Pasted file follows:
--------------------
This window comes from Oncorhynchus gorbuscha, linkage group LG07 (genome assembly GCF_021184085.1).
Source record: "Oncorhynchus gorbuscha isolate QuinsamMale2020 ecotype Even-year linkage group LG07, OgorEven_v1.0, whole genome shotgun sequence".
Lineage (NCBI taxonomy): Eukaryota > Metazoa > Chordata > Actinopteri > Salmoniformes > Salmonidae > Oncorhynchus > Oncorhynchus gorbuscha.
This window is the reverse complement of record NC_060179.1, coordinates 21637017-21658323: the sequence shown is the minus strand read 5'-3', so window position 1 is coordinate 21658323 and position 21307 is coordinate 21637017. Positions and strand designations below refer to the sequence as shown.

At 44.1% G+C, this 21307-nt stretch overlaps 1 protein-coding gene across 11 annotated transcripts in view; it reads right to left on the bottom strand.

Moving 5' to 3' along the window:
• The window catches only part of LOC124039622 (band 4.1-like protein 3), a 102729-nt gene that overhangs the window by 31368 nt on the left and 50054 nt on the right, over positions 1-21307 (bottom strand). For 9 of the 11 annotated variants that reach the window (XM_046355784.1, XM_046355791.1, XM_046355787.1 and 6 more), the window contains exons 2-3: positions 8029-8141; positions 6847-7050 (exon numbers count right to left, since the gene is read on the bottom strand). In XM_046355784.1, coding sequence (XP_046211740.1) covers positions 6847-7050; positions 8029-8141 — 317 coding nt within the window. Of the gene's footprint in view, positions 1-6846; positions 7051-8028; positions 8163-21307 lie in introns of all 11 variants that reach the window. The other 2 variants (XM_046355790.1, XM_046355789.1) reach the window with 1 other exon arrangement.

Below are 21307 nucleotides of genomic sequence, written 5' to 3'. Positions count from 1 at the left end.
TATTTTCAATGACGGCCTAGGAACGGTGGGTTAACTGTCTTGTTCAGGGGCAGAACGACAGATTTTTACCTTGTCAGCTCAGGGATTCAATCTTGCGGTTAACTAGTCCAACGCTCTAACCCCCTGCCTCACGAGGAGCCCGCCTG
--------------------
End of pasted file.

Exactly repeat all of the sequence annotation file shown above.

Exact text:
This window comes from Oncorhynchus gorbuscha, linkage group LG07 (genome assembly GCF_021184085.1).
Source record: "Oncorhynchus gorbuscha isolate QuinsamMale2020 ecotype Even-year linkage group LG07, OgorEven_v1.0, whole genome shotgun sequence".
Lineage (NCBI taxonomy): Eukaryota > Metazoa > Chordata > Actinopteri > Salmoniformes > Salmonidae > Oncorhynchus > Oncorhynchus gorbuscha.
This window is the reverse complement of record NC_060179.1, coordinates 21637017-21658323: the sequence shown is the minus strand read 5'-3', so window position 1 is coordinate 21658323 and position 21307 is coordinate 21637017. Positions and strand designations below refer to the sequence as shown.

At 44.1% G+C, this 21307-nt stretch overlaps 1 protein-coding gene across 11 annotated transcripts in view; it reads right to left on the bottom strand.

Moving 5' to 3' along the window:
• The window catches only part of LOC124039622 (band 4.1-like protein 3), a 102729-nt gene that overhangs the window by 31368 nt on the left and 50054 nt on the right, over positions 1-21307 (bottom strand). For 9 of the 11 annotated variants that reach the window (XM_046355784.1, XM_046355791.1, XM_046355787.1 and 6 more), the window contains exons 2-3: positions 8029-8141; positions 6847-7050 (exon numbers count right to left, since the gene is read on the bottom strand). In XM_046355784.1, coding sequence (XP_046211740.1) covers positions 6847-7050; positions 8029-8141 — 317 coding nt within the window. Of the gene's footprint in view, positions 1-6846; positions 7051-8028; positions 8163-21307 lie in introns of all 11 variants that reach the window. The other 2 variants (XM_046355790.1, XM_046355789.1) reach the window with 1 other exon arrangement.

Below are 21307 nucleotides of genomic sequence, written 5' to 3'. Positions count from 1 at the left end.
TATTTTCAATGACGGCCTAGGAACGGTGGGTTAACTGTCTTGTTCAGGGGCAGAACGACAGATTTTTACCTTGTCAGCTCAGGGATTCAATCTTGCGGTTAACTAGTCCAACGCTCTAACCCCCTGCCTCACGAGGAGCCCGCCTG